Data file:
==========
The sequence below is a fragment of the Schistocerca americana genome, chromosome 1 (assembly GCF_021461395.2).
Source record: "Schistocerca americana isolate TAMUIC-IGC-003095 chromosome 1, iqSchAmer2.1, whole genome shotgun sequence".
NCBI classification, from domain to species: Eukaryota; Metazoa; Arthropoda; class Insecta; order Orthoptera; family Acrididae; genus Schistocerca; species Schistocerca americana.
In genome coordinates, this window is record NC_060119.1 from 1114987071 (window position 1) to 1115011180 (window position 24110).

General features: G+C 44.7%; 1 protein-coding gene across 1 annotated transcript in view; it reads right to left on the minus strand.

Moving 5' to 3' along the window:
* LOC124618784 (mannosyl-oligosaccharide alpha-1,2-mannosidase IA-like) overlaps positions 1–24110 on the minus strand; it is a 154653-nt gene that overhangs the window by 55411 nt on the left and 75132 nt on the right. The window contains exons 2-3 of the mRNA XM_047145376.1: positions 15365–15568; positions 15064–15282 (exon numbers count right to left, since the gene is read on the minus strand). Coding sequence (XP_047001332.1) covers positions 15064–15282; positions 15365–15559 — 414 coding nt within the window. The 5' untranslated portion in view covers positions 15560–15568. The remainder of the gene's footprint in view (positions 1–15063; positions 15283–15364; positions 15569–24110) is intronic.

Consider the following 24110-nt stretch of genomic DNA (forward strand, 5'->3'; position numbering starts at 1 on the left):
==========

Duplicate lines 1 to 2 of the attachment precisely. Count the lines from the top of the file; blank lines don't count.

The sequence below is a fragment of the Schistocerca americana genome, chromosome 1 (assembly GCF_021461395.2).
Source record: "Schistocerca americana isolate TAMUIC-IGC-003095 chromosome 1, iqSchAmer2.1, whole genome shotgun sequence".